1.      MAKE YOUR VOICE HEARD! Call the legislators from Middlesex and Burlington counties to tell them you support closing Jamesburg and Hayes and creating a community-based system of care. Please click here for a listing of legislators, their contact information, and a script.

2.      LEARN ABOUT AVAILABLE RESOURCES! What will a community-based system of care look like? What youth programming is currently available in your county? Learn the answers to these questions by contacting your county’s Youth Services Commission. Each county’s Youth Services Commission is responsible for county youth programming, from prevention and diversion, through reentry services. Please click here for a listing of Youth Services Commissions.

3.      BECOME AN ADVOCATE FOR THE 150 YEARS IS ENOUGH CAMPAIGN!  Help us recruit volunteers; share information; assist with Campaign rallies and events; and join us in advocating for a new youth justice system. Youth and families who have been directly impacted by the juvenile justice system are strongly encouraged to join us as advocates. For more information, please contact our Juvenile Justice Campaign Manager Retha Onitiri at ronitiri@njisj.org.

 

 

Institute Releases Community Resource Guide for Newark

The Institute is pleased to share our Community Resource Guide for Newark, which was developed at the New Jersey Institute for Social Justice to provide the people of Newark with a comprehensive listing of the many resources that are available to residents -- including employment training opportunities, activities for families, food banks, and public library resources. Please access the guide at this link.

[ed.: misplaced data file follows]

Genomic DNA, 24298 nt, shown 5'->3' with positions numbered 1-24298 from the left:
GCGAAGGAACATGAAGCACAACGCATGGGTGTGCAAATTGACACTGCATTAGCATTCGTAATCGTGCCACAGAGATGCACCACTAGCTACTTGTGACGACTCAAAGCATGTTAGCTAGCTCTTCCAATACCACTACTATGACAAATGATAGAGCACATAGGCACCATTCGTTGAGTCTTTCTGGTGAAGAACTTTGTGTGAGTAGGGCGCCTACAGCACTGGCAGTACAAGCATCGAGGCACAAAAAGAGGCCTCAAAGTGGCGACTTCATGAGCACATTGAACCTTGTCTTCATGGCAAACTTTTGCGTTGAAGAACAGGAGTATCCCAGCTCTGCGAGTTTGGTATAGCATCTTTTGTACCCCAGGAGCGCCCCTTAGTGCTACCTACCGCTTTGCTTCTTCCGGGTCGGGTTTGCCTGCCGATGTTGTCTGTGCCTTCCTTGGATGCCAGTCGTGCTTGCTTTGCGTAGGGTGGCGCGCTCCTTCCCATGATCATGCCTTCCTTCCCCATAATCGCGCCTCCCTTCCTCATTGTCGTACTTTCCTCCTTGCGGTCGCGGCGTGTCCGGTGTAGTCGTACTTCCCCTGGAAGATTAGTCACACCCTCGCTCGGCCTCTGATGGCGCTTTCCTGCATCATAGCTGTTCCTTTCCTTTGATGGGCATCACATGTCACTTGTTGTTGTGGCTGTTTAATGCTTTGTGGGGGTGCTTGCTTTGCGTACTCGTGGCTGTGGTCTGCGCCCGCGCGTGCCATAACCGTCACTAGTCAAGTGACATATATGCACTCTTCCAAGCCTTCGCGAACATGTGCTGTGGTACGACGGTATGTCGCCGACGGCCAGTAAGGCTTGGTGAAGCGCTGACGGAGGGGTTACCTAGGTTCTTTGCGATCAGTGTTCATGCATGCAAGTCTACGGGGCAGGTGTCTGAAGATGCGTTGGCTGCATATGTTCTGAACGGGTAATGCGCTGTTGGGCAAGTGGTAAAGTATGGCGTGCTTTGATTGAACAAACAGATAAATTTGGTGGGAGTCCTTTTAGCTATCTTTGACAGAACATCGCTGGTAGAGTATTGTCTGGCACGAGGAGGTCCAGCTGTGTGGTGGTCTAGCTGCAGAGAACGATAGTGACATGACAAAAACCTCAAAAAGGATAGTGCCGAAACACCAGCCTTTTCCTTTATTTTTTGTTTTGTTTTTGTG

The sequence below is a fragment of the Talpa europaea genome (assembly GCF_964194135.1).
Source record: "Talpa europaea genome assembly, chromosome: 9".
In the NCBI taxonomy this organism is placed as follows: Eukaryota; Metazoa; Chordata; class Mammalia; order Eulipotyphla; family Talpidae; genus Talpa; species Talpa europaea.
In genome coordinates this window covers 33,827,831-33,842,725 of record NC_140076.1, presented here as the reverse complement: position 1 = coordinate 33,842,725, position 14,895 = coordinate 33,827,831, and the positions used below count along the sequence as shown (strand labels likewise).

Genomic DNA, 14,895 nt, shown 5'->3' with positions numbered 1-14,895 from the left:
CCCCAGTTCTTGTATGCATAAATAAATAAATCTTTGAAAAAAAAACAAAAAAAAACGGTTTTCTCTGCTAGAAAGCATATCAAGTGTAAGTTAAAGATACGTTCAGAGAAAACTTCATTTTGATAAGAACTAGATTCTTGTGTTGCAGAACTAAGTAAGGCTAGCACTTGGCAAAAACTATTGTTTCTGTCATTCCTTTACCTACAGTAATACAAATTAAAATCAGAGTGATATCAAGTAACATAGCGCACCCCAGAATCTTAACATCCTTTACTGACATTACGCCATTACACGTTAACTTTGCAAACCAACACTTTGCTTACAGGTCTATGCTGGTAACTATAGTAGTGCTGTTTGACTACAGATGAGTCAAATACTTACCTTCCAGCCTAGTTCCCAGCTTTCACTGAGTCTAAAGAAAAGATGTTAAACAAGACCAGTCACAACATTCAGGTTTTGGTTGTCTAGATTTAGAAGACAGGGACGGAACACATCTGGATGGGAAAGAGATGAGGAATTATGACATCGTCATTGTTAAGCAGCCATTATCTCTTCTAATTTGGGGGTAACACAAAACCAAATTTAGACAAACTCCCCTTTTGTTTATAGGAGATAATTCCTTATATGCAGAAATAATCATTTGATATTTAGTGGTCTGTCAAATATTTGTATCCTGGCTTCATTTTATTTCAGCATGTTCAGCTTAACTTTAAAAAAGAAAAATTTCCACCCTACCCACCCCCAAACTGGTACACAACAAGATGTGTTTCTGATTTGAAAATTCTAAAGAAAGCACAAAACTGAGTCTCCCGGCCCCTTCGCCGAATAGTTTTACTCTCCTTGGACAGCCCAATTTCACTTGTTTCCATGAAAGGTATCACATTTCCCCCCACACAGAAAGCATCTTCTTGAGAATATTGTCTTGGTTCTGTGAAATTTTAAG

This guide would not have been possible without the significant input and recommendations of many of our community-based partner organizations included in this guide, as well as the dedication and time of our staff and interns.


If you or your organization would like a printed copy of the guide, please email our Communications Director Elizabeth Weill-Greenberg at ewgreenberg@njisj.org
with the number of copies requested and your mailing address. 

New York Times: A Revival Comes to Newark, but Some Worry It's 'Not For Us'

The New York Times reports:

Poverty in Newark remains at a rate well above the national average, and only 18 percent of the people who hold jobs in Newark live here, according to a report from the New Jersey Institute for Social Justice; in other large cities that figure is often between 30 and 50 percent.

“We knew that, ultimately, in order to transform the city, we had to attack poverty and unemployment,” Mr. Baraka said. “I think we have an opportunity here, because everybody is at the table, and they probably haven’t been at the table in this magnitude in a very long time, if ever.”

Next City Highlights Demelza Baer's Report, "Bridging the Two Americas"

Next City reports:

Today, overall reported crime is down to its lowest level in 50 years, according to data provided by City Hall, but crime and poverty still remain a challenge. According to a policy report published this year by the New Jersey Institute for Social Justice, almost 70 percent of Newark residents earn less than $40,000 a year and 33 percent of the city’s black population lives in poverty.

But even through the lean years, the arts in Newark never died. Perhaps most significantly, the Newark of the late ’60s and ’70s gave rise to the Black Arts movement with the poet Amiri Baraka (his son Ras is now mayor) as its leader. The movement celebrated black culture and identity, and many of today’s Newark artists say Amiri Baraka’s devotion to art and to his community has been a source of inspiration...